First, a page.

Turk Tuborg: A Turkish Brewer in a Duopoly offering an 8.0% NOPAT Yield
Turk Tuborg May 21 2016 RCR
Türk Tuborg is the second largest company in a Turkish Beer market that is a duopoly. Along with Anadolu (Anadolu), the two companies have controlled over 99% of the market for many years. There are significant barriers to entry in the form of economies of scale and brand as the Turkish Beer market requires a two way distribution system and there are restrictions on advertising. Türk Tuborg has outperformed Anadolu increasing its market share from 11.5% in 2010 to 31.4% in 2015. The company also increased its pre-tax ROIC significantly from -3.3% in 2010 to 95.2% in 2015. These improvements came just after new ownership introduced a number of new products to the market. The company offers an 8.0% EBIT yield with pricing power leading to an expected return of 13.0% per year, which is attractive given the barriers to entry in the market and the company’s outperformance under current management.
- Expected annual return between 13.0%-15.5%
- We will initiate a 4.0% position in Turk Tuborg.
Türk Tuborg was founded in İzmir-Pınarbaşı in 1967 with production starting in 1969 through a partnership between Tuborg and Yasar Holding Production. Carlsberg took a majority shareholding of Türk Tuborg in 2001 increasing its stake from 2.24% to 50.01% after purchasing 47.77% from Yasar Holding. This transaction valued Türk Tuborg at roughly USD110 million (DKK960 million). Over the course of the next few years, Carlsberg continued to increase its stake until reaching 95.69% in 2003. In 2008, Israel Beer Breweries Ltd, a Carlsberg partner in Israel and Romania, purchased 95.69% stake from Carlsberg for USD44.5 million valuing Türk Tuborg at USD80 million. After the purchase, Türk Tuborg retained its license to continue to produce Carlsberg and Tuborg brands. The 4.31% not owned by Israel Beer Breweries is free float with the company listed on the Borsa Istanbul.
Türk Tuborg owns one of the largest breweries in Turkey with 36,000 tons of malt and 333 million liters of beer capacity. The company produces Tuborg (Gold/Amber/Special/Fici), Carlsberg, Skol, Venus Pilsner, and Troy Light for both Turkey and export markets. The company also produces Vole, Thelch, and F5 for export markets. Türk Tuborg also imports Leffe, Hoegaarden, Guiness, Corona, Weihenstephan, Kilkenny, and Somersby.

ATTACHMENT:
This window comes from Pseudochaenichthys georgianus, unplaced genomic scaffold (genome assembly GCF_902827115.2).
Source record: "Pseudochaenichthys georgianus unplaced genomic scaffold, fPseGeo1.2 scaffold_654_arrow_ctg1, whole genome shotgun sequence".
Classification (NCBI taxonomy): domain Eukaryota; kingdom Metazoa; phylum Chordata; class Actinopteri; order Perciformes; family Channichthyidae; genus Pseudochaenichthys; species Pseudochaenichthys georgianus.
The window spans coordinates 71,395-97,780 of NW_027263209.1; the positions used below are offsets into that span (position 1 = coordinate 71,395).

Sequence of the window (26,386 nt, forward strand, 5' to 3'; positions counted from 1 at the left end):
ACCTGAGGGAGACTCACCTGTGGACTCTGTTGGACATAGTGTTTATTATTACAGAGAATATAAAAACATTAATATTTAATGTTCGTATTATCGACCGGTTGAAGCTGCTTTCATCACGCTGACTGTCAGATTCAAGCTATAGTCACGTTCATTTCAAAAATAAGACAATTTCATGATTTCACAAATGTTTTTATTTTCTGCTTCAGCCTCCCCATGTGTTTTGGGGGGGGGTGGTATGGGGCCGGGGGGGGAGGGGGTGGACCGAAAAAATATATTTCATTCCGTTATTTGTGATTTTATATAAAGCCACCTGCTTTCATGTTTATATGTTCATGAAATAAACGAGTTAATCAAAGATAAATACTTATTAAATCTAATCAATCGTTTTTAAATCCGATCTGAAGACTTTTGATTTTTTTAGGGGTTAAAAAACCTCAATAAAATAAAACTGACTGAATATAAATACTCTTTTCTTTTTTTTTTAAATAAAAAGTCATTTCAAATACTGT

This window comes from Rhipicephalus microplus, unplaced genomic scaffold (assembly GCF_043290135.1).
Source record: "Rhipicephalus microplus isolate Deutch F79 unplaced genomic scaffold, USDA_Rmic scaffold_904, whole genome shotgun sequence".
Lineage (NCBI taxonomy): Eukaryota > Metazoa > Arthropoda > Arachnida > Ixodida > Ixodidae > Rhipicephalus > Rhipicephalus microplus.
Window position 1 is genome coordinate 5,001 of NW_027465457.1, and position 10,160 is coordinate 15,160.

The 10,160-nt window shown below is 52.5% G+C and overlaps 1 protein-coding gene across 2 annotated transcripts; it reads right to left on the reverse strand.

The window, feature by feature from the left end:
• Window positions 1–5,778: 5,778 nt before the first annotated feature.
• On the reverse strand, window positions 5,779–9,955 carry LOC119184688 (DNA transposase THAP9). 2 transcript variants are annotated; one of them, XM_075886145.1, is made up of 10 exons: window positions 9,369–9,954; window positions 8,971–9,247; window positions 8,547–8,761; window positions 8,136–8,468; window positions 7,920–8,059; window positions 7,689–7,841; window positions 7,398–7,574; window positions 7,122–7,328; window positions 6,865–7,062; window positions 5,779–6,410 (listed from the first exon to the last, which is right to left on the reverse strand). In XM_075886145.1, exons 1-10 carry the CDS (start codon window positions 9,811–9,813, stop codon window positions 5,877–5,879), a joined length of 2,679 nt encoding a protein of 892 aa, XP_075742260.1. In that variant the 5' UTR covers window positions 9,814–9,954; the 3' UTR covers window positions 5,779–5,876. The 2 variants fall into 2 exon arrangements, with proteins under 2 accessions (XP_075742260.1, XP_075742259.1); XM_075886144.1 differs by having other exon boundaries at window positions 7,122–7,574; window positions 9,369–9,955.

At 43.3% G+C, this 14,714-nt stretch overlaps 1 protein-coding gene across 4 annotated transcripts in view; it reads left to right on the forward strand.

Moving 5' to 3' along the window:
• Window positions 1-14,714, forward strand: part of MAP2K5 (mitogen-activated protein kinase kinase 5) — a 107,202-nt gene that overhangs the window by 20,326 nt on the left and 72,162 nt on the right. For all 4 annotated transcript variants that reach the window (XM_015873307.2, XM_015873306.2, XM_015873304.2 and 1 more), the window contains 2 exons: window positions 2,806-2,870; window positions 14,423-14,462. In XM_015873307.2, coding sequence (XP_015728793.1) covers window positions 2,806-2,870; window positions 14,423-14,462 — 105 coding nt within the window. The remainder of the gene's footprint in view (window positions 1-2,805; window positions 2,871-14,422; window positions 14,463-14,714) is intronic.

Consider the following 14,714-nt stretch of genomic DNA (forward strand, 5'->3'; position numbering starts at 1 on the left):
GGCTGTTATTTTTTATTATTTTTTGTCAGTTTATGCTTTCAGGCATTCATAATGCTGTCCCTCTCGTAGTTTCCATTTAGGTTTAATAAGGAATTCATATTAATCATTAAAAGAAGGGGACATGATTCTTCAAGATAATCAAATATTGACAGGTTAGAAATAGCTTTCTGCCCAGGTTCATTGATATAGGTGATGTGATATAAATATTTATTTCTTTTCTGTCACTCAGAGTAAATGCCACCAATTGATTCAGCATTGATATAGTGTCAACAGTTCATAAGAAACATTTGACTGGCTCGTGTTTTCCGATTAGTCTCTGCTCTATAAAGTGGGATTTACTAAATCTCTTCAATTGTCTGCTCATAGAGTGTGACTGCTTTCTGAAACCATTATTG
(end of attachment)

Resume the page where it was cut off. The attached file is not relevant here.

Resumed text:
Türk Tuborg’s products are sold through direct sales and dealers all over Turkey. Corona, Leffe Brune, Leffe Blonde, Leffe Radieuse, Hoegaarden, Weihenstephan, Kilkeny, and Guinness brands are positioned at the super premium beer segment. Carlsberg brand is positioned at the premium beer segment. Tuborg Gold, Tuborg Fici, and Tuborg Special brands are positioned at the standard segment, while, Skol and Venus brands are positioned at the economical beer segment in 2015.
In 2015, Türk Tuborg was the second largest player in the market with a 31.4% volume share of the Turkish beer market behind Andalou’s 68.4% volume share.
In 2011, Türk Tuborg launched the Türk Tuborg Brewmaster project with the goal of delivering product variety to Turkish consumer. The company introduced super premium brands Corona, Guinness, Leffe, Weihenstephan, Kilkeny, and Hoegaarden. The project has help increase the company’s volume share in the Turkish beer market from an estimated 11.0% in 2010 to 31.4% in 2015.
Barriers to Entry
Within the Turkish beer market the evidence points to significant barriers to entry.
- Türk Tuborg and Anadolu have accounted for over 99% of the Turkish beer market for many years. At the end of 2015, these two companies represented 99.8% of the market. The high and consistent market share points to no significant new entrants or exits from the market. The duopolistic market structure with a no significant entry or exit from the industry points to significant barriers to entry. Heineken attempted to enter the Turkish beer market, but withdrew in 2006 as it was unable to reach the minimum efficient scale needed to compete.
- Distribution is a significant barrier to entry. In 2012, 64% of Turkish beer volume was returnable bottles and kegs making a two way distribution system a requirement to compete in the Turkish beer market increasing the investment requirements and complexity of the required distribution network.